Paint Schoodic

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Friday, July 5, 2013

The Winnowing Fork

I threw out 90% of my drawings, keeping only those of sentimental value. This could be nobody but my friend, clothing designer Jane Bartlett, posing for a quick sketch.
I recently bought new pads of newsprint , and they tipped me into chaos. I finally faced the truth that there wasn’t a single corner in which to shove one more thing in my studio. It wasn’t a simple question of emptying one drawer to accommodate the newsprint, either. My whole studio had become a tangled skein of art supplies, finished work, and projects under way.

And this, of course is my long-term plein air pal Marilyn Feinberg, being unusually still.
Twelve man-hours later, the winnowing fork has done its duty, and I can think again.

Of sentimental value for a totally different reason. This is the cartoon for a painting I envisioned of my doctor removing my staples after my first cancer surgery. I probably will never paint it, of course, but it would have been more fun than the surgery. Imagine that green florescent hospital lighting of old...
Artists tend to be pack-rats—after all, one never knows when that beaver skull or fake mustache will come in handy. But at a certain point, the clutter overwhelms. I paint best in a spare, very ordered environment, and much of my working day is spent trying to stop myself from trashing that.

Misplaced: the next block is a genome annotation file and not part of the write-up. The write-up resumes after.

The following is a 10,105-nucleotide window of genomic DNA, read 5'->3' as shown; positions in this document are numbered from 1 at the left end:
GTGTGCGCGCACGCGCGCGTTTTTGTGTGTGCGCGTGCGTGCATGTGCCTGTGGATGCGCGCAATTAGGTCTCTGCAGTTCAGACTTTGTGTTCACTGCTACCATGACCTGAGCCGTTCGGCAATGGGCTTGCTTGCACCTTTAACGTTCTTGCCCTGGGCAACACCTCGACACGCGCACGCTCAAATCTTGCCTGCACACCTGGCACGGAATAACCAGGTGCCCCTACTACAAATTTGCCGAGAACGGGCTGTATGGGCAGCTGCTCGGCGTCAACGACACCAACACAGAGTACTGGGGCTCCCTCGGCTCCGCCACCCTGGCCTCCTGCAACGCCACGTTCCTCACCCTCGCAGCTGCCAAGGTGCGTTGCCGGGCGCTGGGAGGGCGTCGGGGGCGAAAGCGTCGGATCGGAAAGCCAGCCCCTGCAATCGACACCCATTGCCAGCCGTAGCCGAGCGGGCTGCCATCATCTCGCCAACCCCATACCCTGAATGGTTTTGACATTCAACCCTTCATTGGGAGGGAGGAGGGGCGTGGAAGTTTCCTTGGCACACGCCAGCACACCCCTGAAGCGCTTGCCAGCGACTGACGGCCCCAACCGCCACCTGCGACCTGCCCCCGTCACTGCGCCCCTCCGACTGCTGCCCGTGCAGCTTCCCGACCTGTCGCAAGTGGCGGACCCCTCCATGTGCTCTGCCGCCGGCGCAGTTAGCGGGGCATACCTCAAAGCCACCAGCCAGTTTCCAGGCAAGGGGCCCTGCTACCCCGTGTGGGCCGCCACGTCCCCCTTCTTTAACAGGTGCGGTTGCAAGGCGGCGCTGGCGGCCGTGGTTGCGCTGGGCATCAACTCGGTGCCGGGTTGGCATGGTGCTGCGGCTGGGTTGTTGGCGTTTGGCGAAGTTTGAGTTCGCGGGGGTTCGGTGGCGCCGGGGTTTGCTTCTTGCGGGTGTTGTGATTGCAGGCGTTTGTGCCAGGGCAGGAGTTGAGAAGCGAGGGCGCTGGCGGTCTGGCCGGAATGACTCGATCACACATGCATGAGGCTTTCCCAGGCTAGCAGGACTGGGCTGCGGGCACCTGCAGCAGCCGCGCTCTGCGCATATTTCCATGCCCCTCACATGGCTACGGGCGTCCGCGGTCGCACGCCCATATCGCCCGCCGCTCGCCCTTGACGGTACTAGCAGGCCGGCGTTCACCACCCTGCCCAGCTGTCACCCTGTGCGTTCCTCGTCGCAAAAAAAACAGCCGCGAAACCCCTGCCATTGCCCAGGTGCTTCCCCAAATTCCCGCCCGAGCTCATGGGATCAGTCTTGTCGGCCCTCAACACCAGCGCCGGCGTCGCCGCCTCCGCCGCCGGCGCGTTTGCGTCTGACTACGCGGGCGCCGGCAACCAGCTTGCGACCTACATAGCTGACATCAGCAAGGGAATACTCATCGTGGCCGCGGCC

The plein air board stash. Neatly reduced (although I suspect there's another box of them in my frame shop).
Out went the acetate and rubylith left over from the days when designers stripped in pages. Out went stained or marked paper.  Out went damaged prints.

About a decade ago I decided to save all my gesture drawings. I have no idea why; I've never looked at any of them since. Out they went, too, netting me a full flat-file drawer for other purposes. I tossed a large stack of mediocre drawings, keeping only a few of sentimental value and a couple of painting cartoons that still amuse me.

I've finally realized that rubylith and amberlith and hand-stripping tabloid-size pages are never coming back. OK, I realized that a decade ago, but I still thought I could think of something to do with all that stuff. It's on the curb now.
About once a year, I toss out several pounds of paintings I no longer like. I slash these canvases and boards, because I never want them returning, zombie-like, to embarrass me in the future. I reserve the right to edit the story of my life, and that includes my work.

What remains is a mixture of unfinished work that is in some way instructive, finished work that’s just “resting” outside frames for a short while, and a whole range of stuff I’m still not sure about.

Next up, my frame shop. That's a scary thought.

Now that I'm so darn organized, I can start thinking about what's coming up. There is only one slot open for my July workshop at Lakewatch Manor in Rockland, ME, and August and September are sold out.  Join us in July or October, but please hurry! Check here for more information.

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